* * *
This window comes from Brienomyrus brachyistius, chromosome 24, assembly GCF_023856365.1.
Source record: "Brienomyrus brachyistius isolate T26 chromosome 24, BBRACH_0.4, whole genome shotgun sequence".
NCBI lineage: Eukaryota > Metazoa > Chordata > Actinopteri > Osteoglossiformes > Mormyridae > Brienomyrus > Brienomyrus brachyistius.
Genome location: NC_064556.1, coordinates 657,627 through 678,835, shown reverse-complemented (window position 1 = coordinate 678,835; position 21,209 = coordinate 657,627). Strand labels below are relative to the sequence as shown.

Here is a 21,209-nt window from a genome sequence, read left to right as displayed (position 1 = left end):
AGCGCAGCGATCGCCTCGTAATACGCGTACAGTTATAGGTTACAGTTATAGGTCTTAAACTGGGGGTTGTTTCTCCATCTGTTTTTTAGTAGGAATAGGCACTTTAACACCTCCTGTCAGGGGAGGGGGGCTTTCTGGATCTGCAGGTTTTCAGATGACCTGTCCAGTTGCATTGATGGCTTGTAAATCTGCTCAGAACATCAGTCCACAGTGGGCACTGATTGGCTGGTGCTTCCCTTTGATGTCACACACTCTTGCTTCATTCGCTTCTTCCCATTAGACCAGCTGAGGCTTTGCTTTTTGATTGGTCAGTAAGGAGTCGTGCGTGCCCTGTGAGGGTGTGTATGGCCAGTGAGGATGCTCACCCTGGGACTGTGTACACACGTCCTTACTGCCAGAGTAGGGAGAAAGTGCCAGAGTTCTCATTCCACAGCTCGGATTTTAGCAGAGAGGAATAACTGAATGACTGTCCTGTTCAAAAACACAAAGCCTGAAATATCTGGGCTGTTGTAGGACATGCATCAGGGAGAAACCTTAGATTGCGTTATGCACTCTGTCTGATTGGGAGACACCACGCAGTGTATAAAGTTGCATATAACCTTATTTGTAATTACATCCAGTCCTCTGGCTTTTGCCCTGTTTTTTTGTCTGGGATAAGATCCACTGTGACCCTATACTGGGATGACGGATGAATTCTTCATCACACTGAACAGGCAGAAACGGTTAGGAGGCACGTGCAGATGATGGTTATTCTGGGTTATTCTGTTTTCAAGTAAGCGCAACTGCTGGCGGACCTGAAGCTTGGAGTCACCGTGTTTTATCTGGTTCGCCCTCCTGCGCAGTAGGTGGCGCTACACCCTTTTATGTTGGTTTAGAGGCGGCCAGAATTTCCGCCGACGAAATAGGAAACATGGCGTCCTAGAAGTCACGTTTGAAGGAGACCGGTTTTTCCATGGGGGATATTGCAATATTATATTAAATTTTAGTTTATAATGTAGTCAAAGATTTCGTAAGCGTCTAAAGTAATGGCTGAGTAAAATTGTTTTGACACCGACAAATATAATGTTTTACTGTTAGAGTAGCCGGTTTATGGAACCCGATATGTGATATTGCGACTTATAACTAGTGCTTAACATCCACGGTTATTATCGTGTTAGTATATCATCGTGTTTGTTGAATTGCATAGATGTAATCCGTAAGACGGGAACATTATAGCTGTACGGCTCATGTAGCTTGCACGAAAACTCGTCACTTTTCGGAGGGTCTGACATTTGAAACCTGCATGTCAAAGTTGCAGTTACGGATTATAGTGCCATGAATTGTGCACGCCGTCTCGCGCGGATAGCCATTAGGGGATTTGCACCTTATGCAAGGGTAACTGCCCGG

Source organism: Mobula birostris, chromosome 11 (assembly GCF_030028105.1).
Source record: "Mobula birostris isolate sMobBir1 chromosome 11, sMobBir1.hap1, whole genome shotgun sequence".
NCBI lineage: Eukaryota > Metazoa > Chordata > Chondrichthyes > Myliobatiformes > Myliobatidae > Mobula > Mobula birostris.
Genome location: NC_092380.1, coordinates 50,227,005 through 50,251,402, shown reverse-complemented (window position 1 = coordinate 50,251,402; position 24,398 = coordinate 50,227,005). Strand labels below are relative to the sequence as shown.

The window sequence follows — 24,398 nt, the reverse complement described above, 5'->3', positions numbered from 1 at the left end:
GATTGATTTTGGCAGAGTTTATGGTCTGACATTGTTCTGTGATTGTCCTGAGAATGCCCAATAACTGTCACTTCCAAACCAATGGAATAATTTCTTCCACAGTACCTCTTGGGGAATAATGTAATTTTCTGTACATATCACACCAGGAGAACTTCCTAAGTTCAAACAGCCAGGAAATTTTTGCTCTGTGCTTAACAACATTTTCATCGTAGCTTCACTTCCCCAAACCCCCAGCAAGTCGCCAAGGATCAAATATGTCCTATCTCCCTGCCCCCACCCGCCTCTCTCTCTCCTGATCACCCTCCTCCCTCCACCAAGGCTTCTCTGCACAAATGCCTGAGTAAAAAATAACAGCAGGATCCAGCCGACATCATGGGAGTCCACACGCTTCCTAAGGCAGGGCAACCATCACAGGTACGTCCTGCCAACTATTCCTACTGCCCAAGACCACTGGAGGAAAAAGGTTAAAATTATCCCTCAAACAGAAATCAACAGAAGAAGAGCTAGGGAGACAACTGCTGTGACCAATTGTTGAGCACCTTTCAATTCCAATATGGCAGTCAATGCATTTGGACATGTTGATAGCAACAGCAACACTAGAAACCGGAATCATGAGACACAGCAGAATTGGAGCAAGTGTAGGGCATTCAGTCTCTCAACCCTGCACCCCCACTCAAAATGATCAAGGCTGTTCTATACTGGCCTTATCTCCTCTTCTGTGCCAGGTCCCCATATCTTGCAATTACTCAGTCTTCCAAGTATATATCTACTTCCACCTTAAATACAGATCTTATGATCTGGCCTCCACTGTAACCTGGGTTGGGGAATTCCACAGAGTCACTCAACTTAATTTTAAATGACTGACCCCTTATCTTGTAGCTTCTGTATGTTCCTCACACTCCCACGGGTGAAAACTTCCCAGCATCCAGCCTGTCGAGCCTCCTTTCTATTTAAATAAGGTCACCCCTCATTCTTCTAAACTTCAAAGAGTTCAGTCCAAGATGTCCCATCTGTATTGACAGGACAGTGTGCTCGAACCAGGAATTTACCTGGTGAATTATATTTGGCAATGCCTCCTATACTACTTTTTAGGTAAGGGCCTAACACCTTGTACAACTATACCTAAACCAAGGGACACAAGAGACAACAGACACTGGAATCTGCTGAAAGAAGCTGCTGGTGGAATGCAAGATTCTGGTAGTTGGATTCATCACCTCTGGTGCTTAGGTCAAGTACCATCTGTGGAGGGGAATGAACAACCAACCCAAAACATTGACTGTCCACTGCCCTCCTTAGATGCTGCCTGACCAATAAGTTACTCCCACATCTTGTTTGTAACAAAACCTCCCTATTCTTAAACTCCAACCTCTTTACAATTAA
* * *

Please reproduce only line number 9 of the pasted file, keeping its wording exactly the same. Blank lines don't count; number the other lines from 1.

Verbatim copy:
NCBI lineage: Eukaryota > Metazoa > Chordata > Chondrichthyes > Myliobatiformes > Myliobatidae > Mobula > Mobula birostris.